Five brands that reaped rewards after adopting responsive design
Responsive design is often touted as the future of web design based on little more than a vague sense that it makes websites more user-friendly and looks very cool.
This excellent case study from Electric Pulp shows that impressive results that O’Neill Clothing achieved after going responsive.
O’Neill tracked conversions, transactions and revenue for three weeks prior to launching its new site, then monitored the same metrics for three weeks after deploying the responsive version.
Electric Pulp says that the conditions it set in place during the redesign were “typical mobile patterns” that made the site more fluid and user-friendly.
It collapsed the primary navigation menu, allowing visitors to expand it by tapping a Menu link; increased the size of the font, tap areas and detail photos; reduced the number of columns; and spent a lot of time “fixing Magento forms.”
The redesign achieved some fairly spectacular results on iPhone/iPod:
Probably my favourite example of responsive design in ecommerce, Skinny Ties decided to use the technology to both “reinvent the brand’s identity and develop a future-friendly platform to carry the business forward.”
The site was redesigned with touch and click usage in mind, which keeps the interface consistent and compact.
Using a Magento platform, the designers also put a lot of work into perfecting the performance and navigation, as well as laying down strict guidelines for the style of product images.
Skinny Ties quietly launched the site in October 2012, and within a matter of weeks noticed a massive improvement on sales metrics compared to the previous three months:
Revenue from all devices increased by 42.4%.
The conversion rate improved by 13.6%.
Revenue from iPhone grew by 377.6%.
The conversion rate for iPhone increased by 71.9%.
The site’s bounce rate fell by 23.2%.
Visit duration increased by 44.6%.
After seeing its mobile visitors increase to around 10% of overall traffic at the beginning of 2012, Time.com decided that responsive design was the best way to cater for this growing audience.
Time.com already had a separate WAP site, and one of the major goals of the redesign was to have a cross-platform look.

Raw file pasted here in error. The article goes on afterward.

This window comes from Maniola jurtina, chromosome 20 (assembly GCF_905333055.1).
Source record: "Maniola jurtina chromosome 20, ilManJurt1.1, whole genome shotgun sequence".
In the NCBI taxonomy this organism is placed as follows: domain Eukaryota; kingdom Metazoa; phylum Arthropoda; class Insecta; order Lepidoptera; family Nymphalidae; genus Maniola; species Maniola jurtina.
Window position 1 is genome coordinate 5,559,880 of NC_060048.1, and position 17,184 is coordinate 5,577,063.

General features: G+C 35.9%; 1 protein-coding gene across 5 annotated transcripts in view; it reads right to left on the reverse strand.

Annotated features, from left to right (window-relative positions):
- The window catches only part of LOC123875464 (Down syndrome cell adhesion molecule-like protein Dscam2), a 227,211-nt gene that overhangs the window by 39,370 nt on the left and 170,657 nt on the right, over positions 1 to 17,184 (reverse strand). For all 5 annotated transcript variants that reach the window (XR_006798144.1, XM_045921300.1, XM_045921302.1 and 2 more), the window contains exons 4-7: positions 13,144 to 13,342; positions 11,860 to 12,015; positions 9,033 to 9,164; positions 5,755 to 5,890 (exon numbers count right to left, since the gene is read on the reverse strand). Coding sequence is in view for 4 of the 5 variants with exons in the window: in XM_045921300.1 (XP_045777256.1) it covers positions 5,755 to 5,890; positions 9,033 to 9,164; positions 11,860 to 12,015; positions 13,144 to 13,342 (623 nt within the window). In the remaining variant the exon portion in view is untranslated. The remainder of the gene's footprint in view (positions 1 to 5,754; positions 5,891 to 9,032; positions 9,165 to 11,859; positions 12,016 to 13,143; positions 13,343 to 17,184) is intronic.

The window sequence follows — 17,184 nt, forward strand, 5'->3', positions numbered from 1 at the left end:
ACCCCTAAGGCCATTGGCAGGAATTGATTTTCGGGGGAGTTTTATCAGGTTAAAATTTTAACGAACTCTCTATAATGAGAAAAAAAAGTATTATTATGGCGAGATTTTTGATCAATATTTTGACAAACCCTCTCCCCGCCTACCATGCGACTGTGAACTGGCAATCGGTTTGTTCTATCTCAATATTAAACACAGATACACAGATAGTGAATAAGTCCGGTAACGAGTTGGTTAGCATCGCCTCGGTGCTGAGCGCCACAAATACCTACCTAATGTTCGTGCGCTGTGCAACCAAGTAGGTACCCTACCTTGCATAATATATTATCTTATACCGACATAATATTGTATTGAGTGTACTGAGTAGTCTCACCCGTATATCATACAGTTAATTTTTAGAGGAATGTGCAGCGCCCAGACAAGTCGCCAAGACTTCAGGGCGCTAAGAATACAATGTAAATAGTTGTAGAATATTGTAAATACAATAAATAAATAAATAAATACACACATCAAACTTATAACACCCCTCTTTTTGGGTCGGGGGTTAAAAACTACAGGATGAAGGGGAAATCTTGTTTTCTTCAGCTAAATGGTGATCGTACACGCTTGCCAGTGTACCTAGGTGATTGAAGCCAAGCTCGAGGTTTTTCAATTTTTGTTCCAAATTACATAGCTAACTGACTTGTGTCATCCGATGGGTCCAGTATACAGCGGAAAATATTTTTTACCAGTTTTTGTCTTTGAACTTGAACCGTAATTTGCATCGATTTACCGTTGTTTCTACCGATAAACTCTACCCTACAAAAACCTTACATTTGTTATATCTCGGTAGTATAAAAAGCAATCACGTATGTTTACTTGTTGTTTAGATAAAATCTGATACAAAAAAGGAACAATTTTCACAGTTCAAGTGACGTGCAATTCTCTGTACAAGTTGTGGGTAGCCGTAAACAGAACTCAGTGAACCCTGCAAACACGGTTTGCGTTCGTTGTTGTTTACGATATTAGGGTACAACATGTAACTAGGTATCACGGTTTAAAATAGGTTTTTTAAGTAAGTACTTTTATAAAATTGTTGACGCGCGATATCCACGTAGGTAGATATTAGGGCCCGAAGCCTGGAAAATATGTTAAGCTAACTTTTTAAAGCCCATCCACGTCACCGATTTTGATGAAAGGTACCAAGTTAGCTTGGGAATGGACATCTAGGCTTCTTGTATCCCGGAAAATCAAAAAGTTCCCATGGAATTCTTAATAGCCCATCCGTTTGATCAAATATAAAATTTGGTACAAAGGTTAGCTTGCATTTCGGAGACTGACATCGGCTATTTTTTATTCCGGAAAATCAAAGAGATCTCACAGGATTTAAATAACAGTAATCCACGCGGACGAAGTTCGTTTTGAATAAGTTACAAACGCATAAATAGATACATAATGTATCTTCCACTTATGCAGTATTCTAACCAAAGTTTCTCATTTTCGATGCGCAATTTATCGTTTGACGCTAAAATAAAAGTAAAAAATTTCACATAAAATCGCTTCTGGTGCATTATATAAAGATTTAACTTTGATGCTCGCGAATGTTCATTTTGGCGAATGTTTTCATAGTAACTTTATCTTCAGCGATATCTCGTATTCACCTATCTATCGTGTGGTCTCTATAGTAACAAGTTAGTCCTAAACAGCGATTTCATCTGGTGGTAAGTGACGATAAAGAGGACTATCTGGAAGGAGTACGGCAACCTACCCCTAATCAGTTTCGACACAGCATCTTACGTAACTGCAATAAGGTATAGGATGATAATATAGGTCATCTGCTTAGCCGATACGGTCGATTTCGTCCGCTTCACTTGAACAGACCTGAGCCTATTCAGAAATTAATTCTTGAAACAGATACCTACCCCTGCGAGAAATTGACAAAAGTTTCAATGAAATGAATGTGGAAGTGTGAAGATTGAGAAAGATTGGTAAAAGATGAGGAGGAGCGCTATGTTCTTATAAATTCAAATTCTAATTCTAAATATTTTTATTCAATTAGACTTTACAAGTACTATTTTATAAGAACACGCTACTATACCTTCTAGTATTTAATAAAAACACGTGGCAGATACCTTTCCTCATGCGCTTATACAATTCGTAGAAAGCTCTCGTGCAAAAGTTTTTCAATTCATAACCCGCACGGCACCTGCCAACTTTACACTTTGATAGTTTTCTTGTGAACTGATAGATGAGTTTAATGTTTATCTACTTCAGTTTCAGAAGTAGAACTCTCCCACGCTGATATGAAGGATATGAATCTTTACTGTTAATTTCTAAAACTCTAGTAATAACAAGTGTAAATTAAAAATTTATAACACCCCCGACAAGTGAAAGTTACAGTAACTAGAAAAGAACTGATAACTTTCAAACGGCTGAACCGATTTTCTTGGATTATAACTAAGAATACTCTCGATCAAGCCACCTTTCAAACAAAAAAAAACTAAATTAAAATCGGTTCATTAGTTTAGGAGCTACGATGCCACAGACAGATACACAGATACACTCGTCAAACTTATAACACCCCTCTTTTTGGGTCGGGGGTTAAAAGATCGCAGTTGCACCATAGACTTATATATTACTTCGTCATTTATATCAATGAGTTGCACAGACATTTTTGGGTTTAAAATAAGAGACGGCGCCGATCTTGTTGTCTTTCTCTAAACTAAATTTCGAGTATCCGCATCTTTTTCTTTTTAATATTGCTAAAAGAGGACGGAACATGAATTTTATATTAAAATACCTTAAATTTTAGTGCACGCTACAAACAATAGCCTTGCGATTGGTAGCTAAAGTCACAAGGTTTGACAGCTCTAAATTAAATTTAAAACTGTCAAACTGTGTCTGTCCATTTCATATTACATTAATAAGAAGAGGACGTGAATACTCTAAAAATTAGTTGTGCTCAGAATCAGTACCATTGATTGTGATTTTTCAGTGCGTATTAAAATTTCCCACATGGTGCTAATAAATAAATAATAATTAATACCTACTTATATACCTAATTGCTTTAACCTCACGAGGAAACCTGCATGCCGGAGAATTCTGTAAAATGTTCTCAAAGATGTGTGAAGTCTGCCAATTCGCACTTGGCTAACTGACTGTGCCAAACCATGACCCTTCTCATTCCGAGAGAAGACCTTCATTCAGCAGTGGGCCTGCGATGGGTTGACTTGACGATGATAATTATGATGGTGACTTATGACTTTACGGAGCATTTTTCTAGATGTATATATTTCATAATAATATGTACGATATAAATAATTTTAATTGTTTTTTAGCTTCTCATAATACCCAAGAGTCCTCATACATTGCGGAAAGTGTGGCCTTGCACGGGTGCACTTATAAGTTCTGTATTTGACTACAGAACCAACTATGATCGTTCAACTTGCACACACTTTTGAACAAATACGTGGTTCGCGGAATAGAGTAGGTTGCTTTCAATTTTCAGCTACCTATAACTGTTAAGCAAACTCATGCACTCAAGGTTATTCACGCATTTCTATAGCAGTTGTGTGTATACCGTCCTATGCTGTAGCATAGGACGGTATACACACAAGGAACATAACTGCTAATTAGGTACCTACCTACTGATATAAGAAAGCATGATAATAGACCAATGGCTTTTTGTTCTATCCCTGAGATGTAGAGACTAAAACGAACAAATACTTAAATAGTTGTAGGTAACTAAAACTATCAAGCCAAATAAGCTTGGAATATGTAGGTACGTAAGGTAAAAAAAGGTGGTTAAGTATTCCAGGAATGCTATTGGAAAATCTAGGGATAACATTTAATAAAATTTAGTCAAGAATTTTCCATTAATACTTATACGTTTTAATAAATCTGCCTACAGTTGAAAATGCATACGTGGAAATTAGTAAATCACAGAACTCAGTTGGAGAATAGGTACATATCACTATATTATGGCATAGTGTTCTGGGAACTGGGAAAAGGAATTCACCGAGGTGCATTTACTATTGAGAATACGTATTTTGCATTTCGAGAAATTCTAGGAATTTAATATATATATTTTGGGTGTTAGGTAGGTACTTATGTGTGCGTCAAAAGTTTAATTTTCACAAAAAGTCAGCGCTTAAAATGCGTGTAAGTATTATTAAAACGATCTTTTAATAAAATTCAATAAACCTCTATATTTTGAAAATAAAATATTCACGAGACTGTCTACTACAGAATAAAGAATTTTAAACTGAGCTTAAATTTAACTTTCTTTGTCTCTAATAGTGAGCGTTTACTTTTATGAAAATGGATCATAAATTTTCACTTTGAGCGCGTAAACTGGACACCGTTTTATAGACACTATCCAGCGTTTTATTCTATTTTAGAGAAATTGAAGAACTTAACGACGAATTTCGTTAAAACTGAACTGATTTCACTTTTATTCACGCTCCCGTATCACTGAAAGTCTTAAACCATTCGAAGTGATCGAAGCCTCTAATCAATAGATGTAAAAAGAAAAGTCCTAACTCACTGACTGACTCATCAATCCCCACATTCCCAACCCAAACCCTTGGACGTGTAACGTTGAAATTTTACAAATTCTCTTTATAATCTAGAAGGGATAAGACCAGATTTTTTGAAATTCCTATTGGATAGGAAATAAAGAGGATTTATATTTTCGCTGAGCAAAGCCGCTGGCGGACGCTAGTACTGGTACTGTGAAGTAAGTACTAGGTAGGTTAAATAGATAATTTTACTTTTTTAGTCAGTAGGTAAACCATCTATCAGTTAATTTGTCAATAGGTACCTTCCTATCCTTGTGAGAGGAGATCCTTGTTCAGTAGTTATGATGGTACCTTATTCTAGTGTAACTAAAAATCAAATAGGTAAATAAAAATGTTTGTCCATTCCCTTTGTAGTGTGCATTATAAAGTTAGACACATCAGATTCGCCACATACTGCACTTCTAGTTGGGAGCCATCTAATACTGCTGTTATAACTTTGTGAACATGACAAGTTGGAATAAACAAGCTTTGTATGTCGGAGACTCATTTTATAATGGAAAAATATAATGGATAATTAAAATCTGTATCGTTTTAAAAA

The designers from the print side worked hand-in-hand with the digital design team in the early stages to come up with an aesthetic in terms of font treatments, graphic treatments and the right use of photography.
One of the main challenges the team faced was testing the new site on multiple devices to ensure it delivered an excellent user experience – overall the design process took nine months from start to finish.
But the results were worth it:
Mobile and tablet traffic has gone from 15% of the site traffic pre-redesign to now almost 25%. The bulk of that was the migration of people who were using the old WAP site migrating to the new site.
Pages per visit (PPV), across mobile, tablet and desktop are up “considerably” - for example, mobile PPV increased 23%.
On the homepage, unique visits increased 15%, and time spent went up 7.5%, with the mobile bounce rate decreasing by 26%.
Thank Tank Photo
Photography equipment supplier Think Tank Photo (TTP) made the decision to rebuild its site using responsive design as mobile visitors had tripled in a year to 13% of overall traffic.
TTP worked with Blast Advanced Media to create its new site, achieving impressive results:
Revenue increased by more than 188% from Black Friday through to Cyber Monday compared to 2010.
Transactions from users on smartphones and tablets increased more than 96%.
Mobile page views increased 224%.
A brief case study to finish – mobile enterprise and point-of-sale hardware company Maxatec switched to responsive design to cater for increased mobile traffic.
As a result:
The average time to complete a task has been reduced by 50%.